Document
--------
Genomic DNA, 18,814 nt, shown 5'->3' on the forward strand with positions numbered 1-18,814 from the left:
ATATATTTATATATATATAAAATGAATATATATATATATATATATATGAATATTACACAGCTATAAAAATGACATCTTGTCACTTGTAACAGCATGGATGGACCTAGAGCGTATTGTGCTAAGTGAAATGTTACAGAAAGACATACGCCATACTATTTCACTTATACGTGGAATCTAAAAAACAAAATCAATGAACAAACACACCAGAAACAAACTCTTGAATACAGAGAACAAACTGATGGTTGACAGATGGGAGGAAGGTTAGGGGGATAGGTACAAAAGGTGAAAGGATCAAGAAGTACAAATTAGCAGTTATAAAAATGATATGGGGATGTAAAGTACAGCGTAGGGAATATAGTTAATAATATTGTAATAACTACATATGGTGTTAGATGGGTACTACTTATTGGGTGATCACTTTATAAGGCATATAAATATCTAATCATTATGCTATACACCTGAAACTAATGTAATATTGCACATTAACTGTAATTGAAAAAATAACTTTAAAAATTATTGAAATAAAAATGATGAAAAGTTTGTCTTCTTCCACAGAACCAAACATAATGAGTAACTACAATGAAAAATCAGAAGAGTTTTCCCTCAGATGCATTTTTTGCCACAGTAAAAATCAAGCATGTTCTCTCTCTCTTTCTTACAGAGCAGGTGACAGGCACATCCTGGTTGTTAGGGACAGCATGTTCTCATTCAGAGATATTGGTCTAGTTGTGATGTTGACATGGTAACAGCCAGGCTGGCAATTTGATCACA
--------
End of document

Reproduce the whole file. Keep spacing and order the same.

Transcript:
Genomic DNA, 18,814 nt, shown 5'->3' on the forward strand with positions numbered 1-18,814 from the left:
ATATATTTATATATATATAAAATGAATATATATATATATATATATATGAATATTACACAGCTATAAAAATGACATCTTGTCACTTGTAACAGCATGGATGGACCTAGAGCGTATTGTGCTAAGTGAAATGTTACAGAAAGACATACGCCATACTATTTCACTTATACGTGGAATCTAAAAAACAAAATCAATGAACAAACACACCAGAAACAAACTCTTGAATACAGAGAACAAACTGATGGTTGACAGATGGGAGGAAGGTTAGGGGGATAGGTACAAAAGGTGAAAGGATCAAGAAGTACAAATTAGCAGTTATAAAAATGATATGGGGATGTAAAGTACAGCGTAGGGAATATAGTTAATAATATTGTAATAACTACATATGGTGTTAGATGGGTACTACTTATTGGGTGATCACTTTATAAGGCATATAAATATCTAATCATTATGCTATACACCTGAAACTAATGTAATATTGCACATTAACTGTAATTGAAAAAATAACTTTAAAAATTATTGAAATAAAAATGATGAAAAGTTTGTCTTCTTCCACAGAACCAAACATAATGAGTAACTACAATGAAAAATCAGAAGAGTTTTCCCTCAGATGCATTTTTTGCCACAGTAAAAATCAAGCATGTTCTCTCTCTCTTTCTTACAGAGCAGGTGACAGGCACATCCTGGTTGTTAGGGACAGCATGTTCTCATTCAGAGATATTGGTCTAGTTGTGATGTTGACATGGTAACAGCCAGGCTGGCAATTTGATCACA